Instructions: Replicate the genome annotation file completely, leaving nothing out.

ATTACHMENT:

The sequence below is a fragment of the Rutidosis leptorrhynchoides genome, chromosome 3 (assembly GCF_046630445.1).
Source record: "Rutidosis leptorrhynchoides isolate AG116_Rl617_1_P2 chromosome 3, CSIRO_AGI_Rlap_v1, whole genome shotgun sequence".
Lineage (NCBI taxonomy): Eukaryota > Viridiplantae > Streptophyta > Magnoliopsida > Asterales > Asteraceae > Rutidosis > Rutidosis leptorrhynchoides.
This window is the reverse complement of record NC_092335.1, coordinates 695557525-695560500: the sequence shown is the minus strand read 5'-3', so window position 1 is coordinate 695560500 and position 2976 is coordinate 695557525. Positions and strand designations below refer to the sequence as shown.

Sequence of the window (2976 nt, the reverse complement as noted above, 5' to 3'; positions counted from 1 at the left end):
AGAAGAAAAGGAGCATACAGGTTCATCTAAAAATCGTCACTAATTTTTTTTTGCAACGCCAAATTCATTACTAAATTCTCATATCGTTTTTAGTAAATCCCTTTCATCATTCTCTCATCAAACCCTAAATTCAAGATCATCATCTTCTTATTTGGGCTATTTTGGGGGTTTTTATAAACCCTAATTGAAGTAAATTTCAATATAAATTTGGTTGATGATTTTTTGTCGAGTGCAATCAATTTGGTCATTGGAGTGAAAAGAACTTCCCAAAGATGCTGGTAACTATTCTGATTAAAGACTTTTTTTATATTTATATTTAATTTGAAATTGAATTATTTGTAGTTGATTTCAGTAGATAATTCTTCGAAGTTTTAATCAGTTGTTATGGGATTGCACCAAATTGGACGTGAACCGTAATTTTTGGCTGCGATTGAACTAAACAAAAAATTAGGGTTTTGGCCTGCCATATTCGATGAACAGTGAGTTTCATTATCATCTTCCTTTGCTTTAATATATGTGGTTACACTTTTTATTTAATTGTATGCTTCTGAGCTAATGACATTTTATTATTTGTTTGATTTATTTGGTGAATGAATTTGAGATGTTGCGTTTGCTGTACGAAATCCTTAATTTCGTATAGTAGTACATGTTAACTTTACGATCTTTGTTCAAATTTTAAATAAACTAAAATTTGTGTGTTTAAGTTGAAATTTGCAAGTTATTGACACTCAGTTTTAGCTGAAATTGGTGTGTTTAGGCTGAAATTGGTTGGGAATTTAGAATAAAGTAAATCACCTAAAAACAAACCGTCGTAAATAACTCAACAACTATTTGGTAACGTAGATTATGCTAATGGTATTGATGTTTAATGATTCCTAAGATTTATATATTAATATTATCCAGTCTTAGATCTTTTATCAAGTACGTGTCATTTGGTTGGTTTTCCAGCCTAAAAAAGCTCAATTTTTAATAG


The sequence below is a fragment of the Rutidosis leptorrhynchoides genome, chromosome 3 (assembly GCF_046630445.1).
Source record: "Rutidosis leptorrhynchoides isolate AG116_Rl617_1_P2 chromosome 3, CSIRO_AGI_Rlap_v1, whole genome shotgun sequence".
Lineage (NCBI taxonomy): Eukaryota > Viridiplantae > Streptophyta > Magnoliopsida > Asterales > Asteraceae > Rutidosis > Rutidosis leptorrhynchoides.
This window is the reverse complement of record NC_092335.1, coordinates 695557525-695560500: the sequence shown is the minus strand read 5'-3', so window position 1 is coordinate 695560500 and position 2976 is coordinate 695557525. Positions and strand designations below refer to the sequence as shown.

Sequence of the window (2976 nt, the reverse complement as noted above, 5' to 3'; positions counted from 1 at the left end):
AGAAGAAAAGGAGCATACAGGTTCATCTAAAAATCGTCACTAATTTTTTTTTGCAACGCCAAATTCATTACTAAATTCTCATATCGTTTTTAGTAAATCCCTTTCATCATTCTCTCATCAAACCCTAAATTCAAGATCATCATCTTCTTATTTGGGCTATTTTGGGGGTTTTTATAAACCCTAATTGAAGTAAATTTCAATATAAATTTGGTTGATGATTTTTTGTCGAGTGCAATCAATTTGGTCATTGGAGTGAAAAGAACTTCCCAAAGATGCTGGTAACTATTCTGATTAAAGACTTTTTTTATATTTATATTTAATTTGAAATTGAATTATTTGTAGTTGATTTCAGTAGATAATTCTTCGAAGTTTTAATCAGTTGTTATGGGATTGCACCAAATTGGACGTGAACCGTAATTTTTGGCTGCGATTGAACTAAACAAAAAATTAGGGTTTTGGCCTGCCATATTCGATGAACAGTGAGTTTCATTATCATCTTCCTTTGCTTTAATATATGTGGTTACACTTTTTATTTAATTGTATGCTTCTGAGCTAATGACATTTTATTATTTGTTTGATTTATTTGGTGAATGAATTTGAGATGTTGCGTTTGCTGTACGAAATCCTTAATTTCGTATAGTAGTACATGTTAACTTTACGATCTTTGTTCAAATTTTAAATAAACTAAAATTTGTGTGTTTAAGTTGAAATTTGCAAGTTATTGACACTCAGTTTTAGCTGAAATTGGTGTGTTTAGGCTGAAATTGGTTGGGAATTTAGAATAAAGTAAATCACCTAAAAACAAACCGTCGTAAATAACTCAACAACTATTTGGTAACGTAGATTATGCTAATGGTATTGATGTTTAATGATTCCTAAGATTTATATATTAATATTATCCAGTCTTAGATCTTTTATCAAGTACGTGTCATTTGGTTGGTTTTCCAGCCTAAAAAAGCTCAATTTTTAATAG